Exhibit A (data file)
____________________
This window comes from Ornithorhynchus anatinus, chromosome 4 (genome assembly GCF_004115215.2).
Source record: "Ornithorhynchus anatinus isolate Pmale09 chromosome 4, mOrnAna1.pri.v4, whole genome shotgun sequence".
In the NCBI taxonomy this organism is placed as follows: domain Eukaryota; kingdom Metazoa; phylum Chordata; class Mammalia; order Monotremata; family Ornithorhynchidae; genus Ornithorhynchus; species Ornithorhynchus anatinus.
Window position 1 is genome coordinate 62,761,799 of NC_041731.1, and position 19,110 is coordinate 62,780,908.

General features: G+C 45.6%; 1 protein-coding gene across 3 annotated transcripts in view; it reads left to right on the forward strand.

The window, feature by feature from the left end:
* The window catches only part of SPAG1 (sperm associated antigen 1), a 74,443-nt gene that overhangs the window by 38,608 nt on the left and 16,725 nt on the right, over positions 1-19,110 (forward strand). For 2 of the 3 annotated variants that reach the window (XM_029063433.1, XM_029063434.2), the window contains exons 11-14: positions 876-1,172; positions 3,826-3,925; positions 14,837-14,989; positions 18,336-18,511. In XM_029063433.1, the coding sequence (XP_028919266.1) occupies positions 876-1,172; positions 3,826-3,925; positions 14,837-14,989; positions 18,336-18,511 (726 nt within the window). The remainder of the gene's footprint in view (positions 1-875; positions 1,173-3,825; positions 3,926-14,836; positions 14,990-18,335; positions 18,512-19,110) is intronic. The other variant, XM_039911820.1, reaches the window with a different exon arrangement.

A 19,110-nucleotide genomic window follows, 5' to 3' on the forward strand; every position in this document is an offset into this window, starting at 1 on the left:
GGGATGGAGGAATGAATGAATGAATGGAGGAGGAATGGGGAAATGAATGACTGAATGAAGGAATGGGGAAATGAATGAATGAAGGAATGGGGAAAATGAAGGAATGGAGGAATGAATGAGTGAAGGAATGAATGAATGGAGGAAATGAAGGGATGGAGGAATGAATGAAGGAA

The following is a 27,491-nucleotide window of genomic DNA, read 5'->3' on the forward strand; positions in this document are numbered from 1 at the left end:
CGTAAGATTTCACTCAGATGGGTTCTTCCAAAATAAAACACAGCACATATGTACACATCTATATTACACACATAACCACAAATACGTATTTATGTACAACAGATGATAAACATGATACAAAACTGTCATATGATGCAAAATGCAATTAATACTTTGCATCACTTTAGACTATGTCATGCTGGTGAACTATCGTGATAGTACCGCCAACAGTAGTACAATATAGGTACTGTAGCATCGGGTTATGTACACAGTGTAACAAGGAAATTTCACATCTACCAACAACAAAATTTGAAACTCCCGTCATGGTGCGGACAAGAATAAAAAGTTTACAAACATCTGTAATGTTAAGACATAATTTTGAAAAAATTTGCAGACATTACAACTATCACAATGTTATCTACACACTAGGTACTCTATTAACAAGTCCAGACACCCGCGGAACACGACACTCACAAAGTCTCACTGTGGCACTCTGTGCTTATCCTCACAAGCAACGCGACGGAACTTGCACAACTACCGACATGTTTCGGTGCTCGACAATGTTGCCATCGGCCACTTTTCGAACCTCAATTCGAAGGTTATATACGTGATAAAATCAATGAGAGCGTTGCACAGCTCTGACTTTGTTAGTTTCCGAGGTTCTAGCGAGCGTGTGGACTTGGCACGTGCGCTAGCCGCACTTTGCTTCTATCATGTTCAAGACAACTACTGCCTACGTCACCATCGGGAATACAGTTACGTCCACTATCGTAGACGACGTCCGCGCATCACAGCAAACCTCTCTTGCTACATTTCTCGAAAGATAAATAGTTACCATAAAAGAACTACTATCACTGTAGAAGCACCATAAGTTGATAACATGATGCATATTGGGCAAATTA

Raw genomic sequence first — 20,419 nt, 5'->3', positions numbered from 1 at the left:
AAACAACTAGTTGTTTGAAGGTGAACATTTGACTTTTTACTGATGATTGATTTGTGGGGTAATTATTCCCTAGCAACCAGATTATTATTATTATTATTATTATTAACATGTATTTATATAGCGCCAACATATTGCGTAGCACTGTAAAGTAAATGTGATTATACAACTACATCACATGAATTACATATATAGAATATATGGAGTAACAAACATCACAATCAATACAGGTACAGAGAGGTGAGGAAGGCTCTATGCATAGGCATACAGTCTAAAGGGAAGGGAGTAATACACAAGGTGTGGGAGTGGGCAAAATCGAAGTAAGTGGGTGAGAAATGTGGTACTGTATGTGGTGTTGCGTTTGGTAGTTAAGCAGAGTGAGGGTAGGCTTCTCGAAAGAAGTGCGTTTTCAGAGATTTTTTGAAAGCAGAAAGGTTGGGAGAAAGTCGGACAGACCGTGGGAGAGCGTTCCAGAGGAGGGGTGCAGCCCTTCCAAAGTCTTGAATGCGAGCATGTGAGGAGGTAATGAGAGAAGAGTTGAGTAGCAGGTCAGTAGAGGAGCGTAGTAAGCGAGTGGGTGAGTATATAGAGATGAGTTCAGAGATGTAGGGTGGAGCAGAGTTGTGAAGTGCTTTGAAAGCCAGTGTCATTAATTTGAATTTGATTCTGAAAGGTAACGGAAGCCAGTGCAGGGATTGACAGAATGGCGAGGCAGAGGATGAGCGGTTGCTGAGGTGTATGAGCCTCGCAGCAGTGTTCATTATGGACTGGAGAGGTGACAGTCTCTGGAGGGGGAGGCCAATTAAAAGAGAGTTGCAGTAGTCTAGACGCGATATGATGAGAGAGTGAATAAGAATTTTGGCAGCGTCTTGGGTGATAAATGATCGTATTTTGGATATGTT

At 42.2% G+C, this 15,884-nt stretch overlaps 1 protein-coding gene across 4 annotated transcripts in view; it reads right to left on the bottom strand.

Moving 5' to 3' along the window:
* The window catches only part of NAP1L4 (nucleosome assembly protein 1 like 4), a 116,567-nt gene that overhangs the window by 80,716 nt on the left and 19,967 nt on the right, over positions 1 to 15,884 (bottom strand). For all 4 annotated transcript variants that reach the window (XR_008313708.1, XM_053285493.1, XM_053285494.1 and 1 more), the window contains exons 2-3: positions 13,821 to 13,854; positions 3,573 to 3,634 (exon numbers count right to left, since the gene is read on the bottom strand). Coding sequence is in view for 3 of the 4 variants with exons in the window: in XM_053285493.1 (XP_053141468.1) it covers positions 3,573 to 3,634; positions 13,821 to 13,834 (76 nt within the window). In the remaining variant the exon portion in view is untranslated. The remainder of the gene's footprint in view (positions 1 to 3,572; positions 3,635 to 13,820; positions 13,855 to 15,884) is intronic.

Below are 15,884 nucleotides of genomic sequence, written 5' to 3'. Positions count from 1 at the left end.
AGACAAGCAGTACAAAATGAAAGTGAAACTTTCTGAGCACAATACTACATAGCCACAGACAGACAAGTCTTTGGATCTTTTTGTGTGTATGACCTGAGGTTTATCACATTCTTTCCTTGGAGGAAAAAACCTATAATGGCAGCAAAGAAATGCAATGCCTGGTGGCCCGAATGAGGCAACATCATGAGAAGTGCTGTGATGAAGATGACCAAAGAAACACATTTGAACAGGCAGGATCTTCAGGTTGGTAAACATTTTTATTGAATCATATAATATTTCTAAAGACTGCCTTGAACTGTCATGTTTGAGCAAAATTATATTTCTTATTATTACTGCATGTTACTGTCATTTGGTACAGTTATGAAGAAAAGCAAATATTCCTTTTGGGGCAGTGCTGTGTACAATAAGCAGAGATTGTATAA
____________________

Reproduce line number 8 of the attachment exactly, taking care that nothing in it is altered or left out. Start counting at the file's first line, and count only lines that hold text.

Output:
A 19,110-nucleotide genomic window follows, 5' to 3' on the forward strand; every position in this document is an offset into this window, starting at 1 on the left: